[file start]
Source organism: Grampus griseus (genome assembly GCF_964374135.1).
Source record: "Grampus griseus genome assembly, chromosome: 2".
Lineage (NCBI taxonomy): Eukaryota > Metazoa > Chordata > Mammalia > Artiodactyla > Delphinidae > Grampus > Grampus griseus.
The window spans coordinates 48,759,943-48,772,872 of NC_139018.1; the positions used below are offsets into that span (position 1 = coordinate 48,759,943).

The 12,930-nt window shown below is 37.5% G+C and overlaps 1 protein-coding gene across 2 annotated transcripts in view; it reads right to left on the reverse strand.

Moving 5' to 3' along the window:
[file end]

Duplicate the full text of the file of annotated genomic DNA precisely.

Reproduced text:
Source organism: Grampus griseus (genome assembly GCF_964374135.1).
Source record: "Grampus griseus genome assembly, chromosome: 2".
Lineage (NCBI taxonomy): Eukaryota > Metazoa > Chordata > Mammalia > Artiodactyla > Delphinidae > Grampus > Grampus griseus.
The window spans coordinates 48,759,943-48,772,872 of NC_139018.1; the positions used below are offsets into that span (position 1 = coordinate 48,759,943).

The 12,930-nt window shown below is 37.5% G+C and overlaps 1 protein-coding gene across 2 annotated transcripts in view; it reads right to left on the reverse strand.

Moving 5' to 3' along the window: